It’s 2021 and that feels like a really stupid thing to say, but I have two children now and there’s that eternal guilt. It’s starting to fade a little, but when they were really tiny, it was a huge thing to grapple with. Do I take these amazing opportunities and be away from my kids, or do I focus on them and then potentially lose those opportunities? Whoever said you can have it all is lying!

What do you want people to know about your industry/your role?

Being a female founder in advertising, it’s still male dominated. Often when we have people applying for art roles women feel intimidated by that space because traditionally it’s been a male role. Or in the post-production team I really make it a thing that I prioritise and give women and minorities a space to come and apply. I worked in TV and I never saw a female hold a camera. I think what I want people to know about us is that my whole goal is creating this safe space that’s driven by females. Our staff is 90 per cent female, our aesthetic is very female-driven, and I guess we’re trying to buck that trend of what advertising is and the idea of what the advertising industry is. 

What’s the best part about your role?

Having something that I can make my own – actually, our own. We had just two staff for a really long time, it was kind of nice and cute and lovely, but then we hired all these people and a question that would constantly come up in interviews was “What’s your culture like?”. I was like, I don’t understand, I’m supposed to think about culture now? But now that’s quickly becoming something that I’m really enjoying and loving. I don’t look at my employees as employees, I look at them as friends who are coming in to make some cool shit with me.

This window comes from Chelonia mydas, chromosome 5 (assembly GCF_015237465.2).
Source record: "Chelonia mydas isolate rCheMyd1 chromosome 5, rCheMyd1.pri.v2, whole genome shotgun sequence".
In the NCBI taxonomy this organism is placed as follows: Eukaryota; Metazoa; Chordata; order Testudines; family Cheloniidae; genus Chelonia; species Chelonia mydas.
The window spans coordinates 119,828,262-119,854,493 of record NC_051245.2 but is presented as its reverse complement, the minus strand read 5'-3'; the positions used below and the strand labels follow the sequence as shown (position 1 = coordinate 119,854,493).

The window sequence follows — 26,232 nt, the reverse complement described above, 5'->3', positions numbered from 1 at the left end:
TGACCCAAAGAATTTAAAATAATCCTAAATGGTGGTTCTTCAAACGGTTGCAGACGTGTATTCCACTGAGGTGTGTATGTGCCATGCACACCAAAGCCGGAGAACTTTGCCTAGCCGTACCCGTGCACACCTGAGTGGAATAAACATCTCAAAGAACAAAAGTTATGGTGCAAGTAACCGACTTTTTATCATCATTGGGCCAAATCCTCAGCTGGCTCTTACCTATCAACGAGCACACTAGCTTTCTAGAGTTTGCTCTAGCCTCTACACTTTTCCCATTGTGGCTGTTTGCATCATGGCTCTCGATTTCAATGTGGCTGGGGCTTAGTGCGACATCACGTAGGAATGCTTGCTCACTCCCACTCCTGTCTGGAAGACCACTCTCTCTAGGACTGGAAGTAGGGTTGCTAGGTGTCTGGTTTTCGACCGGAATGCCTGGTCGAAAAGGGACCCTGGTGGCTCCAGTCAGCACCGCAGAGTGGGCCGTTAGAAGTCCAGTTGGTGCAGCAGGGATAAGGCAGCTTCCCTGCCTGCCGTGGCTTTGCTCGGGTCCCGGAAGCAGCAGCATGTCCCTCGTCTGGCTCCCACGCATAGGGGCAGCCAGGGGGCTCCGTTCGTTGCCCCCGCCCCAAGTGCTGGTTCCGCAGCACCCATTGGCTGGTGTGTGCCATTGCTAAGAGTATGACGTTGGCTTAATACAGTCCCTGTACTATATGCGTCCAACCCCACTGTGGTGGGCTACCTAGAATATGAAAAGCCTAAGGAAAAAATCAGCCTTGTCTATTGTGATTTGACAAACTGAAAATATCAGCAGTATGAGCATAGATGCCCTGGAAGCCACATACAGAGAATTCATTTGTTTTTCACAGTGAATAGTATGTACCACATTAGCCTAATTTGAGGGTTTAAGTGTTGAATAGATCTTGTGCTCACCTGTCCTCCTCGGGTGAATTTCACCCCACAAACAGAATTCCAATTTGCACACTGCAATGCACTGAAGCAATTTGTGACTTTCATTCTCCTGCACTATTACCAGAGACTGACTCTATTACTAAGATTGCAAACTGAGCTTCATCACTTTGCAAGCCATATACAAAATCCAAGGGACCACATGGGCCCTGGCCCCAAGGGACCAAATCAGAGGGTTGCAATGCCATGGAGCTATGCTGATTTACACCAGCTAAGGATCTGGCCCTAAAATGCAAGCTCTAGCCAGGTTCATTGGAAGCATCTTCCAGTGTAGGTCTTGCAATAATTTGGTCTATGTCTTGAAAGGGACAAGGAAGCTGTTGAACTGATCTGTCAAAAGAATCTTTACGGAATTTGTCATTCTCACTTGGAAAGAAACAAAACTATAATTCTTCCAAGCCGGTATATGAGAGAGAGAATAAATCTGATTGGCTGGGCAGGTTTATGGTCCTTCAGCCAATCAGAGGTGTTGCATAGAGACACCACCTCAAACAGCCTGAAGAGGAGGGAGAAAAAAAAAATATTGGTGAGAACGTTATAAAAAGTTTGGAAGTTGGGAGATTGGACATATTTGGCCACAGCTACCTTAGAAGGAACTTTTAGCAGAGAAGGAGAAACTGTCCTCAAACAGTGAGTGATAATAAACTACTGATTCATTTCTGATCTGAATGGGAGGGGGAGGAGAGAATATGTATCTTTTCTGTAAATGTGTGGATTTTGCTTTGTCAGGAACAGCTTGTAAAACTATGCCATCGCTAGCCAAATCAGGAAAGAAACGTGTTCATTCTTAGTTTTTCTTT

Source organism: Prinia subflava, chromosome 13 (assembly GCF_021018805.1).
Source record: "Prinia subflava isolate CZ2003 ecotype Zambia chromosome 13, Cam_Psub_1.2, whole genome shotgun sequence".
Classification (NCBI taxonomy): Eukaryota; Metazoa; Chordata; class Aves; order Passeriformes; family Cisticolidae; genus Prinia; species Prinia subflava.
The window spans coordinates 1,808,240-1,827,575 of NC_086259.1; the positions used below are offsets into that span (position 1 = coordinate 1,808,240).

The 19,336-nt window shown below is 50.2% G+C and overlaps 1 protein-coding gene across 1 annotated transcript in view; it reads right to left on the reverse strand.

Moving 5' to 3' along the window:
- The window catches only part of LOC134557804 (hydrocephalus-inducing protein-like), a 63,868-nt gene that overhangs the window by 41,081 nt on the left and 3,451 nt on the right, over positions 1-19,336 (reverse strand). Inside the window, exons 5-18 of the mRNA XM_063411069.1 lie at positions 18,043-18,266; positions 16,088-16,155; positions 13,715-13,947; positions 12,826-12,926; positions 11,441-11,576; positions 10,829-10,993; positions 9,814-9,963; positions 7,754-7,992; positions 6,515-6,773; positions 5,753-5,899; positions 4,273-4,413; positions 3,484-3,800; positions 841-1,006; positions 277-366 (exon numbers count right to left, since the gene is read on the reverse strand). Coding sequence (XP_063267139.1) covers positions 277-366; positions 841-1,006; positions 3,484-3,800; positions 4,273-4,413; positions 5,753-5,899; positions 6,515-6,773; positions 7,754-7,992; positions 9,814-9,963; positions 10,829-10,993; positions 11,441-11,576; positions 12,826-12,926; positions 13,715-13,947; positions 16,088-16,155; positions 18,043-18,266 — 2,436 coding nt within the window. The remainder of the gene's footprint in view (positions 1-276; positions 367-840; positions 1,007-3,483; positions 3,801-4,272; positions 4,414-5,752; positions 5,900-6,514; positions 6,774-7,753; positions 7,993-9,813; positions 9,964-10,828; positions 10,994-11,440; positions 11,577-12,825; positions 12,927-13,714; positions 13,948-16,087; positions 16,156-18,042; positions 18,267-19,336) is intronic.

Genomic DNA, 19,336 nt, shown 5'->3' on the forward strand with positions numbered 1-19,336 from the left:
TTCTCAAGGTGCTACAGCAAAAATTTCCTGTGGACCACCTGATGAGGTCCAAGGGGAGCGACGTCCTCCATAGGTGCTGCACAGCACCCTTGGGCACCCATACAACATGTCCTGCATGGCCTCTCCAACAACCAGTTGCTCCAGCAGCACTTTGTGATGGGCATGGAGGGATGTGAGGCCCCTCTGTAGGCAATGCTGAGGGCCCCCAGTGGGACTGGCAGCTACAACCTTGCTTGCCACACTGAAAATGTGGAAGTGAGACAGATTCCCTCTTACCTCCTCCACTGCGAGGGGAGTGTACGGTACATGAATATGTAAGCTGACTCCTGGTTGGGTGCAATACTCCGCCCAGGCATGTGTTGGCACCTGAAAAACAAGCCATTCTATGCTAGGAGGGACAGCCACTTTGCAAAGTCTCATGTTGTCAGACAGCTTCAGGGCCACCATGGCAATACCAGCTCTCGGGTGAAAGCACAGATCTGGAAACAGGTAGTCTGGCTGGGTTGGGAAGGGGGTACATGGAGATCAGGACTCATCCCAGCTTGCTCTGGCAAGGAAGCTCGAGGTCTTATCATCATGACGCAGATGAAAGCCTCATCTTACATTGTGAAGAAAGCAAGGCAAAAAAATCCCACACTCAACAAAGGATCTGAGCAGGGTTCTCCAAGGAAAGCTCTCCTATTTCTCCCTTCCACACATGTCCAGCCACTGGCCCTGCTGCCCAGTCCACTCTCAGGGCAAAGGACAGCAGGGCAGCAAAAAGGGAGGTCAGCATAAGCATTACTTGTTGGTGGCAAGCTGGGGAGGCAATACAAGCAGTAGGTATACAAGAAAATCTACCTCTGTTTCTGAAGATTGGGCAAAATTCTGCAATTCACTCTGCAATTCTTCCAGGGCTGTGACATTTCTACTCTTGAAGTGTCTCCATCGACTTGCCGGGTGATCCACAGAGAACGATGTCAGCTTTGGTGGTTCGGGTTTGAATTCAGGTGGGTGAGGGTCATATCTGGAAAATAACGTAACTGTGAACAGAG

What would surprise people about your role?

The amount of hours I work! I think I’ve shot myself in the foot a bit because it’s not a traditional role, it’s a role that I’ve made. So I guess when I’m in the office and I’m creative director and we’re talking about projects or campaigns or riffing on creative ideas, that’s a whole role, and then I have my cinematographer and production hat, which is two roles in one. 

What skills have served you well in your industry? 

Communication. Hands down, communication is the sole thing that gets you through every day. I’ve had clients throw whole campaigns in the bin, and I’ve had to step in and just get to the core of the problem and identify how I’m going to fix it. I thrive in those environments – I think that’s from live TV, where you’ve got a split second to go “Fuck it, let’s go with that.” It comes down to communication with your clients, communication with your staff, communication with yourself on what your vision is as well. Without communication, everything falls apart. 

What advice would you give to someone who wants to be in a role like yours one day?

Be human first. Because we’re taught that we need to put this persona on at work and I don’t believe in that. Also openness. I think something that’s served me really well in my career, and it’s something my mum taught me when I was little, [is] just say yes to every opportunity. My mum said no to a lot of opportunities when she was younger and I think she still regrets that. The ability to say yes and try new stuff is hugely important. But within reason. Don’t take candy from strangers.

What about a practical tip?

You need energy to think on the spot, because things don’t work. If there’s one thing that is definite on set, it’s that things are not going to work. So you’ve got to work on the fly and come up with alternate ways. And also I think [a] positive attitude. For people who have been on set, everyone will remember a bad set, everyone will remember the energy on set, so trying to keep energy up and the positivity going is a really practical tip.